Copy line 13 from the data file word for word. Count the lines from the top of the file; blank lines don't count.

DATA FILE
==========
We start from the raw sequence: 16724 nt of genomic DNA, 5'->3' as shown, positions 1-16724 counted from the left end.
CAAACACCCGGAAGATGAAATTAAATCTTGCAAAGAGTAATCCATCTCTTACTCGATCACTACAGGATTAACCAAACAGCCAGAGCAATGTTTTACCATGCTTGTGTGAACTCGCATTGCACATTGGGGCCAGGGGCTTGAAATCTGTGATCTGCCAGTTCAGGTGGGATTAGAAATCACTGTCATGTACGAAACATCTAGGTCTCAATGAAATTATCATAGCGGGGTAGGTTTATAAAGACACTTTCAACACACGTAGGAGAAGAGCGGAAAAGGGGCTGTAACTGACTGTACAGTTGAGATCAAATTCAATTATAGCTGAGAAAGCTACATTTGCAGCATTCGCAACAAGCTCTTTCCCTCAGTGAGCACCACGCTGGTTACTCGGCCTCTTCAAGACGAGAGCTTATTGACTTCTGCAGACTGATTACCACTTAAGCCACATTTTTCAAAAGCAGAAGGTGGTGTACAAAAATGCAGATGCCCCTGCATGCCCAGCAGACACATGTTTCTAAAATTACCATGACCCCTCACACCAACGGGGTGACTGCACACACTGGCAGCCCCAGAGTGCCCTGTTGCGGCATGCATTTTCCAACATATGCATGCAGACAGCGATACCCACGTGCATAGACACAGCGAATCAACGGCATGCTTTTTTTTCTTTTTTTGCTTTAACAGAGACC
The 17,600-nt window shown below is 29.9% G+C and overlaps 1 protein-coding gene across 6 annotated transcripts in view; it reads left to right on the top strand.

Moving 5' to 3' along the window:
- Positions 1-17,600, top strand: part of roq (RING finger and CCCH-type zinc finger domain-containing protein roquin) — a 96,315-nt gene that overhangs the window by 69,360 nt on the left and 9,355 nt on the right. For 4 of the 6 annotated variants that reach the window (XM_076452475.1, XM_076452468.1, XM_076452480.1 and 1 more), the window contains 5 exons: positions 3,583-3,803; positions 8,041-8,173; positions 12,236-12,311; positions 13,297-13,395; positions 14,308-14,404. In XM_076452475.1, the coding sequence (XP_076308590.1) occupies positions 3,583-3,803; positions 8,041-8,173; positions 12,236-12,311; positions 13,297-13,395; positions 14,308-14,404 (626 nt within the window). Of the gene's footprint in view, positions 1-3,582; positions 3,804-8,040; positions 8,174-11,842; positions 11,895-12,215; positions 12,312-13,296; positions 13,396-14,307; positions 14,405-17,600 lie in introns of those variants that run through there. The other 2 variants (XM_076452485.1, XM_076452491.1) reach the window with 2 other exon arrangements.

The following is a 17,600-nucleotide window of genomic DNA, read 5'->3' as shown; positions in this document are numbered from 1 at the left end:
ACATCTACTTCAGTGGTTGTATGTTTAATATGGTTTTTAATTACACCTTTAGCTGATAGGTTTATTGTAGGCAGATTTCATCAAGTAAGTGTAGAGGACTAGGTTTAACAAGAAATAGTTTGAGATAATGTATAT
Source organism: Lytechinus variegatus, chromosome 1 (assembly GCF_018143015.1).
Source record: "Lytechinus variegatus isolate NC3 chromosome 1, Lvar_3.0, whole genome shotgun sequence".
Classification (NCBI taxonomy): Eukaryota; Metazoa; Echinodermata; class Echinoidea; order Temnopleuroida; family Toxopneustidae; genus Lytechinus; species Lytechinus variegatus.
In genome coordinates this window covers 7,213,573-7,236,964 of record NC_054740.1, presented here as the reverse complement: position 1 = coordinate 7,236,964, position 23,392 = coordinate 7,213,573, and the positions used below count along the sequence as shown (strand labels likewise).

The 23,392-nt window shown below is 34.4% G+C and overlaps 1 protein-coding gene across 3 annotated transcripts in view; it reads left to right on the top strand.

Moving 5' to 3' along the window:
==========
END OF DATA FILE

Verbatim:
Moving 5' to 3' along the window: